One of the most common dangers to an employee’s mental health is becoming burnt out. Burnout is particularly dangerous because anyone can succumb to it in a relatively short amount of time.

Burnout is a type of physical and mental fatigue that occurs when an employee overexerts themselves for a prolonged period, without adequate rest. Without taking proper breaks, it’s difficult for a person to consistently approach their work with enthusiasm and motivation. When an employee can step away from their work for sufficient amounts of time, they’re able to return to it refreshed and with a renewed sense of purpose.

Burnout can present itself in a number of ways, such as increased irritability, decreased productivity, less engagement with work, and, ultimately, being absent from work.

Though it can happen for a variety of reasons, let’s take a look at the main reasons for employee burnout and how you can potentially deal with it.

A poor work/life balance

The most common reason for an employee becoming burnt out is a poor work/life balance. This is the result of spending too much time working, or thinking about work, and not taking enough time away from it.

The main cause of this imbalance is when employees neglect to take time off when they need it most. Worse still, some employees may fail to use all of their annual leave allowance for given year, letting it roll over into the following year. However, a poor work/life balance can be exacerbated by habits like working at their desk through their lunch break and frequently staying way past their official finishing time.

The first reason for an uneven work/life is an employee consistently having too high a workload. Now, on one hand, this could be down to your company. In some cases, it can’t being be helped, due to you being short-staffed, while in others it may be a matter of distributing work more evenly among staff.

On the other hand, an employee could be responsible for their taxing workload by willingly taking on too much. This is especially likely if they’re the type of person to put themselves forward for everything – or can’t say no when one of their colleagues asks for help.

The most effective way to deal with this kind of burnout is to keep an eye on how much holiday each of your employees has taken. You can do this by periodically looking at your annual leave calendar, to see who’s got some time off booked, coupled with keeping track of how much holiday each employee has outstanding. Better still, make use of leave management software that gives you this information at a glance, so you can instantly see which of your staff may be on the verge of burning out. Armed with this info, you can then recommend, or even prescribe, that an employee take some time off.

Poor company culture

Similarly, on a related note, while a poor work/life balance could be self-inflicted, it could also be caused by your company culture. If your company is one in which working long hours is seen as a badge of honour, some employees may be reluctant to go home on time. Worse still, if frequently taking time off isn’t looked upon favourably, then some staff may be loath to make proper use of their holiday allowance and could suffer from burnout as a result. This could especially be the case if someone is new to the company and wants to prove themselves or there’s pressure to hit consistently hit certain targets.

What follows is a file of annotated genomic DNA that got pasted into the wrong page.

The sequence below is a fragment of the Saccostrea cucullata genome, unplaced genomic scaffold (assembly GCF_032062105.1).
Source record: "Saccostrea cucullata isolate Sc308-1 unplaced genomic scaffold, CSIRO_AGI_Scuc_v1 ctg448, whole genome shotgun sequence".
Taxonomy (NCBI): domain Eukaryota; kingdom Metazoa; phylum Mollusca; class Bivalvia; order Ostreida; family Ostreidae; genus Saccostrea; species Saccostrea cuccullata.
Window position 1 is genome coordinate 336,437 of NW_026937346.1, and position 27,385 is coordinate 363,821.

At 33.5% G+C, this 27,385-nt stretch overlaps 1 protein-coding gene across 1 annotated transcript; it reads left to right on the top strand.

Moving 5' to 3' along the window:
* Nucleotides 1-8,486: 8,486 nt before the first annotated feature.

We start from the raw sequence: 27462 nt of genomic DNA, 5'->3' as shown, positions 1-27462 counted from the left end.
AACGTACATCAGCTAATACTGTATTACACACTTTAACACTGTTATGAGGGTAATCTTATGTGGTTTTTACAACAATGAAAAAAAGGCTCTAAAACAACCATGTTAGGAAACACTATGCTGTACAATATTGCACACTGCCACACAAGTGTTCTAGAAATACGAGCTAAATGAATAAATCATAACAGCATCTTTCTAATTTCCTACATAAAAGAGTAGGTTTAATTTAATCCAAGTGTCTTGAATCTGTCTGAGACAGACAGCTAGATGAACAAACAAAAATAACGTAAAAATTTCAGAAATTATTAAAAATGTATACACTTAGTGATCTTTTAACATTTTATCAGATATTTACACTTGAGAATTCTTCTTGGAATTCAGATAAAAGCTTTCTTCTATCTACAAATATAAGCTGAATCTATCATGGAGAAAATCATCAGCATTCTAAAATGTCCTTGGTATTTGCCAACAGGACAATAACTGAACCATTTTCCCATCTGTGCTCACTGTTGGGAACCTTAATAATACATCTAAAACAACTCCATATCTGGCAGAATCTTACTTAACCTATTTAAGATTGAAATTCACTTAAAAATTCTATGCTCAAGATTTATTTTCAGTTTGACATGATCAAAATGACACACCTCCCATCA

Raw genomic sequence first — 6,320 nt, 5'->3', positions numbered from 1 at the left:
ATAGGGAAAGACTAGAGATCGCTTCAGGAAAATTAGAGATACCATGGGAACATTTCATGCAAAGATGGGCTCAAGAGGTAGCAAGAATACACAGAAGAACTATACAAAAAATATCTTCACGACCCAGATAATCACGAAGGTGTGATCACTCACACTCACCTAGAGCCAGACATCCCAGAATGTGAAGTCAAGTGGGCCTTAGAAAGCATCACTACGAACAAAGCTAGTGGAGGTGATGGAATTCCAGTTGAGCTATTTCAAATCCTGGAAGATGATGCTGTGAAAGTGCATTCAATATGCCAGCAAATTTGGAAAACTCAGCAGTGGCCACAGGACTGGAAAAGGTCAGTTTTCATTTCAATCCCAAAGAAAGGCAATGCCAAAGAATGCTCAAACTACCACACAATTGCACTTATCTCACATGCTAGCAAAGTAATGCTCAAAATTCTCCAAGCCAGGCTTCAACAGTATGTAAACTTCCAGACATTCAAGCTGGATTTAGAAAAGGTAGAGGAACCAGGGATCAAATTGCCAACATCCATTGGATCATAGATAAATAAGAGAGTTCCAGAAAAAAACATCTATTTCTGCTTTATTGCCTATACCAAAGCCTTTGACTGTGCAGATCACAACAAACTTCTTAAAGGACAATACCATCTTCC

In such a scenario, the desired change needs to come from the top down. Management not only needs to encourage their staff to take time off but lead by example in using their annual leave as well. When staff see their team leader leaving at a reasonable time and taking regular breaks from the office, they’ll be more inclined to do the same.

Personal issues

Another reason an employee could come to suffer from burnt out is having a lot going on in their personal lives. This could stem from a large variety of things, but some common examples include relationship problems, events centred around children, personal health issues, and medical problems involving family members – to name but a few.

In such cases, an employee’s home isn’t quite the sanctuary they need to escape to after a day of work and that they can return from refreshed the next day. In fact, it’s possible that an employee might spend more time at work to escape what’s going on at home.

Dealing with burnout stemming from personal problems can be tricky, as they’re under no obligation to discuss it with anyone. The best you, or HR personnel, can do is to ask how they are feeling, if you sense something is wrong, and make it clear you’re there to support them. This could include suggesting, or even mandating, that they take a few days off to rest and recuperate – even without knowing the full details of their situation.

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